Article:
Jesus says there is no value in simply loving those who will love you back. That is what is behind the religious elite’s interpretation of Leviticus 19:18. The value was placed upon loving those who will love you back and recognize your value. This is how we live today. We are more likely to love those who will return the emotion to us. We will question and look down upon anyone who cannot do the same for us. This is what fosters our divisions and, also, our inability to understand one another. It creates fear for the other and acceptance only for those who look like us, talk like us, or share our values.

Jesus wants us to have a love that matches the Father’s love. He uses the example of sunshine and the rain. These benefits of creation are not limited to only those who do good. They are there for all. It is a testimony to God’s prevenient grace, which is the grace that is available to all people even before they know God. God never stops loving or caring for all people even if they choose to be disobedient and do things that are counter to God.

Love that is only shared with those who are like us will never change the world. What will change the world is to share God’s love with the very people who cannot return that love or whom we find difficult to love. If we share love and grace with them, then and only then do we have the possibility of making a difference in places of violence, division, and fear. Love that is only shared with like-minded people cannot make a difference, but love that is shared with the worst of the worst, our enemies, will shock the world and shock that person.

So, how does Jesus call us to love our enemies. Perhaps the most important thing for us to do is to see people as God sees them. Often when we think of an enemy, we see them for what they have done. We no longer see them as someone of worth and value. A person’s worth and value never goes away because they made a mistake. They still have the potential of being love and living for love.

We also need to restrain from returning harm with anger and revenge. To do so means we are allowing the situation to define who we are. That prevents us from being a faithful follower of Christ. Our best response is to seek to live in peace refrain from picking up a baseball bat or cursing someone out. Being at peace within our heart means we find ways to not allow that person and situation to control us, but when we think of that person we seek to respond in ways of grace from God.

We do so, as well, by putting ourselves in that person’s shoes. In this we are seeking to apply the Golden Rule to the moment: to do unto others as we would wish be done to us. This is not about treating people with kindness, but having empathy for someone in contemplating upon what we would like done to us in a similar moment of life and performing that towards someone else. Imagine if you were the other person, how would you want to be treated in that moment? Would you want to be hated? Probably not. Would you want to be cursed at? Probably not. Or would you want a third, fourth, fifth, 100th chance? Most likely. Would you want someone to try to understand who you are? Most likely. Would you want someone to be there for you? Most likely.

Finally, we love our enemies by praying for them. This is not a prayer for God to change them or to make them go away. We pray for God to be with them and for the Lord to help us to be a person of grace and peace when we come upon them.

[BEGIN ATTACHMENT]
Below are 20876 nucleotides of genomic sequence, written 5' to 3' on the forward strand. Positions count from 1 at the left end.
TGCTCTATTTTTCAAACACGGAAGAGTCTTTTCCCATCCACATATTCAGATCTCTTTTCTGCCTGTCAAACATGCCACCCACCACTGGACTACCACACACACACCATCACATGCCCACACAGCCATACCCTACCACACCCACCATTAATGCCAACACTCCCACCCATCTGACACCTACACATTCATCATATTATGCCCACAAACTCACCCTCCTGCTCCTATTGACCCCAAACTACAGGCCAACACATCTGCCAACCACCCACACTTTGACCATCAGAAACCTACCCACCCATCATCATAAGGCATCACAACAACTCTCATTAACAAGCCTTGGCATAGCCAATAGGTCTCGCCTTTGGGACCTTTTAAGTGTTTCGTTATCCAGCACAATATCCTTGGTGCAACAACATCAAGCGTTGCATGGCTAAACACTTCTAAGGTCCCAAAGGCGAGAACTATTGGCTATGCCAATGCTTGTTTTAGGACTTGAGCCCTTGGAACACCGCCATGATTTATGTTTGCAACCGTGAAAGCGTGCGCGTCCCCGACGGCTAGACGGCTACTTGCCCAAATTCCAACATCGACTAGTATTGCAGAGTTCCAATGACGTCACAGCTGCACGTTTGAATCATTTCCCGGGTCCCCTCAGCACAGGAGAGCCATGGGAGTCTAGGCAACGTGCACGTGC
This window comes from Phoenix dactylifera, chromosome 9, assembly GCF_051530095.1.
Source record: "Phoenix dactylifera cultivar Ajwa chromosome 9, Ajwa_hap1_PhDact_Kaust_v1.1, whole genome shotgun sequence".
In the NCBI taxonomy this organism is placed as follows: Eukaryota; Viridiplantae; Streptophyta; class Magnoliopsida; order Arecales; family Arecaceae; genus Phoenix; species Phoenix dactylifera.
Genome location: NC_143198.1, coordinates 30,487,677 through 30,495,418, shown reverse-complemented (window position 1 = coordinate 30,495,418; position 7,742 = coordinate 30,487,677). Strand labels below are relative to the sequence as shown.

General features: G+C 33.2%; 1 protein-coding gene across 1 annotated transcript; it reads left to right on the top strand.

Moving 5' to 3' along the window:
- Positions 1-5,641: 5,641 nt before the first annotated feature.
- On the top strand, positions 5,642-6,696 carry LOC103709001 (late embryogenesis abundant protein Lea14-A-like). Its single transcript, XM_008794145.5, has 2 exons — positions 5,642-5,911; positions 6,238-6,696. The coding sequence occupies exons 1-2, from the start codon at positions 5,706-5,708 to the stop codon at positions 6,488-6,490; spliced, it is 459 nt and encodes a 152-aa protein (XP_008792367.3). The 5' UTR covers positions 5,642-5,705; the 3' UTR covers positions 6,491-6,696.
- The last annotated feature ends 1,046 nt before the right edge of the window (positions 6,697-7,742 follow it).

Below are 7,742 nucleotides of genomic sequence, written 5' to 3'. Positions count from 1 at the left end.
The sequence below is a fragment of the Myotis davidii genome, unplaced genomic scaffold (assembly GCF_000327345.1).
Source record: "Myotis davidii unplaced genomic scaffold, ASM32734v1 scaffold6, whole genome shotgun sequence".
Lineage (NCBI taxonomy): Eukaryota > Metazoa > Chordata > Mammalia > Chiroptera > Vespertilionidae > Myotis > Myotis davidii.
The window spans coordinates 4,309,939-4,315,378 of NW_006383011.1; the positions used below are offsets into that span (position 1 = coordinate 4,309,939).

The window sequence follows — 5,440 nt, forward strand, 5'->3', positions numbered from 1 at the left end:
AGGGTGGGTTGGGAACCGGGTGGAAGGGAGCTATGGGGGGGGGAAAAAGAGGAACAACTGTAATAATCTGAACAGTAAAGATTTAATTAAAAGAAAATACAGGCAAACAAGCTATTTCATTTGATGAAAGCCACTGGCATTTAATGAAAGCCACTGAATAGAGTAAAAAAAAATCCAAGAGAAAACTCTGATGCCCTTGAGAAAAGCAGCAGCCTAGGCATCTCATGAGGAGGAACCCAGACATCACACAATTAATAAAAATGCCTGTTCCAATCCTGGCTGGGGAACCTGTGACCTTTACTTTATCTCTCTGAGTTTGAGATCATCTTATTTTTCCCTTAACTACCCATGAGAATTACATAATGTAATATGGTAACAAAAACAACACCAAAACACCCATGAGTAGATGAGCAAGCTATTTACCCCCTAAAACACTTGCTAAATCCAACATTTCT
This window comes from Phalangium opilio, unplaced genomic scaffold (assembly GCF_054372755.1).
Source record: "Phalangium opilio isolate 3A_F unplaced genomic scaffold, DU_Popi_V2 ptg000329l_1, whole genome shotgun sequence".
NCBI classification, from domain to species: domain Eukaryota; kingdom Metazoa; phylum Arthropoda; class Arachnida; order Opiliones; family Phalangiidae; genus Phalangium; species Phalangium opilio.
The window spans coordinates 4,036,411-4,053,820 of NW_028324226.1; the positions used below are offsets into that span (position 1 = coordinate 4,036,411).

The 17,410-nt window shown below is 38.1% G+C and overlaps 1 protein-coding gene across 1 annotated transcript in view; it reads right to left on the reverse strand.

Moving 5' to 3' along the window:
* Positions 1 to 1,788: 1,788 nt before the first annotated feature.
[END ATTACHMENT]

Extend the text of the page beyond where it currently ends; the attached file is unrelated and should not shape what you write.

Loving our enemies is difficult, yes, but when it happens it leaves a lasting legacy of grace and transformation. Earlier this week, I posted on Facebook for people to share examples of where people have loved their enemies. There were two that were memorable. They both connect to the World War II era and how the Nazis treated Jews and those who sought to resist Hitler’s evil regime. Pastor and theologian Dietrich Bonhoeffer was arrested for being part of a resistance movement that attempted to overthrow Hitler. While in prison, Bonhoeffer treated his prison guards with grace and love. The guards, soon, came to see Bonhoeffer’s worth and value. Much of his writings survived because the guards took an interest in this pastor and made sure his writings were seen outside of prison. Bonhoeffer expressed a love that transformed someone’s world.

There was also Corrie Ten Bloom. She, along with her family, were among hundreds of people who hid Jews from the Nazis. She was arrested for her work, but after the war sought measures of reconciliations in order to heal the German people.

There are so many others. African-Americans who have expressed love with members of the KKK. Mother Emmanuel AME members who shared forgiveness following a church shooting. Dr. Rev. Martin Luther King, Jr., who wrote to pastors who sought to limit his work by saying, “injustice anywhere is a threat to everywhere.” We could go on.

These are all shocking, because when love is shared with even the most unthinkable of people it changes the world and leaves a lasting legacy. This is the kind of love the world, and our community needs today. We no longer need a love that is “just for us.” We need a love that is shared across the aisle, across the street, and around the corner. We need a love that Jesus calls us to have that builds bridges, seeks reconciliation, and offers grace for people, even when we struggled to share it.

Jesus practiced this love. Jesus calls us to share this love. Yes, Jesus means for us to put it into practice. True transformation comes when we love not just us, but the people whom only by God’s help we can.

Yes, do nothing else, but love your enemies.